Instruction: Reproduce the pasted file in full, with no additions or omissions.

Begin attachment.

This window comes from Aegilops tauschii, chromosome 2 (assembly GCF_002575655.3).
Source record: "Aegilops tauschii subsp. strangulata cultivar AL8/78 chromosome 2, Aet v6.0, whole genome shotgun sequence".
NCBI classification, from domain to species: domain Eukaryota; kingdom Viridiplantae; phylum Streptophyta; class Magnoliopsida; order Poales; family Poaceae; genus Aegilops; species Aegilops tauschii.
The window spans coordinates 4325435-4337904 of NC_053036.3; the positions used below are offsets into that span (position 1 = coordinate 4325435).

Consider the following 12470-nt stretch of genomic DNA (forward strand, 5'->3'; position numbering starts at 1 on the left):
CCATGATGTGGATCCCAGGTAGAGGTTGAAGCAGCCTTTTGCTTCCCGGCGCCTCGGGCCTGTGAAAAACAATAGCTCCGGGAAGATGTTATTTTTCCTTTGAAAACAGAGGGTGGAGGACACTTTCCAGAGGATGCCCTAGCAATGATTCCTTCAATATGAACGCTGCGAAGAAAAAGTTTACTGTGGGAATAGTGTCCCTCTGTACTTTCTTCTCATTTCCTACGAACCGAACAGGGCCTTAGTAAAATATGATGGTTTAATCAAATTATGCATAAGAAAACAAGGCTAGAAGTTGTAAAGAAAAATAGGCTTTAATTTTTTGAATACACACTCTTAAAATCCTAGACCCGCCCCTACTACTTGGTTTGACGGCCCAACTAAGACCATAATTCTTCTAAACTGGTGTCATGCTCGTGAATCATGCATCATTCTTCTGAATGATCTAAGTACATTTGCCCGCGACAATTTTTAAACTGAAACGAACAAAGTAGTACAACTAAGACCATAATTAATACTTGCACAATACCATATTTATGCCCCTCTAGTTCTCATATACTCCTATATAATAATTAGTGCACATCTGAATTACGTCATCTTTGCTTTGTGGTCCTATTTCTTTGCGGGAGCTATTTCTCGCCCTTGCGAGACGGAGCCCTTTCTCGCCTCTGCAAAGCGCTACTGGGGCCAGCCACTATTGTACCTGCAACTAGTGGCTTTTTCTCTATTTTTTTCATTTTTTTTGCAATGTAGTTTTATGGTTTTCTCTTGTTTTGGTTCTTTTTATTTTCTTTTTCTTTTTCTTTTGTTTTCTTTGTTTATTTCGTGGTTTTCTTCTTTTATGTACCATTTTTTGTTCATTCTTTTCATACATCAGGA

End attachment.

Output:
This window comes from Aegilops tauschii, chromosome 2 (assembly GCF_002575655.3).
Source record: "Aegilops tauschii subsp. strangulata cultivar AL8/78 chromosome 2, Aet v6.0, whole genome shotgun sequence".
NCBI classification, from domain to species: domain Eukaryota; kingdom Viridiplantae; phylum Streptophyta; class Magnoliopsida; order Poales; family Poaceae; genus Aegilops; species Aegilops tauschii.
The window spans coordinates 4325435-4337904 of NC_053036.3; the positions used below are offsets into that span (position 1 = coordinate 4325435).

Consider the following 12470-nt stretch of genomic DNA (forward strand, 5'->3'; position numbering starts at 1 on the left):
CCATGATGTGGATCCCAGGTAGAGGTTGAAGCAGCCTTTTGCTTCCCGGCGCCTCGGGCCTGTGAAAAACAATAGCTCCGGGAAGATGTTATTTTTCCTTTGAAAACAGAGGGTGGAGGACACTTTCCAGAGGATGCCCTAGCAATGATTCCTTCAATATGAACGCTGCGAAGAAAAAGTTTACTGTGGGAATAGTGTCCCTCTGTACTTTCTTCTCATTTCCTACGAACCGAACAGGGCCTTAGTAAAATATGATGGTTTAATCAAATTATGCATAAGAAAACAAGGCTAGAAGTTGTAAAGAAAAATAGGCTTTAATTTTTTGAATACACACTCTTAAAATCCTAGACCCGCCCCTACTACTTGGTTTGACGGCCCAACTAAGACCATAATTCTTCTAAACTGGTGTCATGCTCGTGAATCATGCATCATTCTTCTGAATGATCTAAGTACATTTGCCCGCGACAATTTTTAAACTGAAACGAACAAAGTAGTACAACTAAGACCATAATTAATACTTGCACAATACCATATTTATGCCCCTCTAGTTCTCATATACTCCTATATAATAATTAGTGCACATCTGAATTACGTCATCTTTGCTTTGTGGTCCTATTTCTTTGCGGGAGCTATTTCTCGCCCTTGCGAGACGGAGCCCTTTCTCGCCTCTGCAAAGCGCTACTGGGGCCAGCCACTATTGTACCTGCAACTAGTGGCTTTTTCTCTATTTTTTTCATTTTTTTTGCAATGTAGTTTTATGGTTTTCTCTTGTTTTGGTTCTTTTTATTTTCTTTTTCTTTTTCTTTTGTTTTCTTTGTTTATTTCGTGGTTTTCTTCTTTTATGTACCATTTTTTGTTCATTCTTTTCATACATCAGGA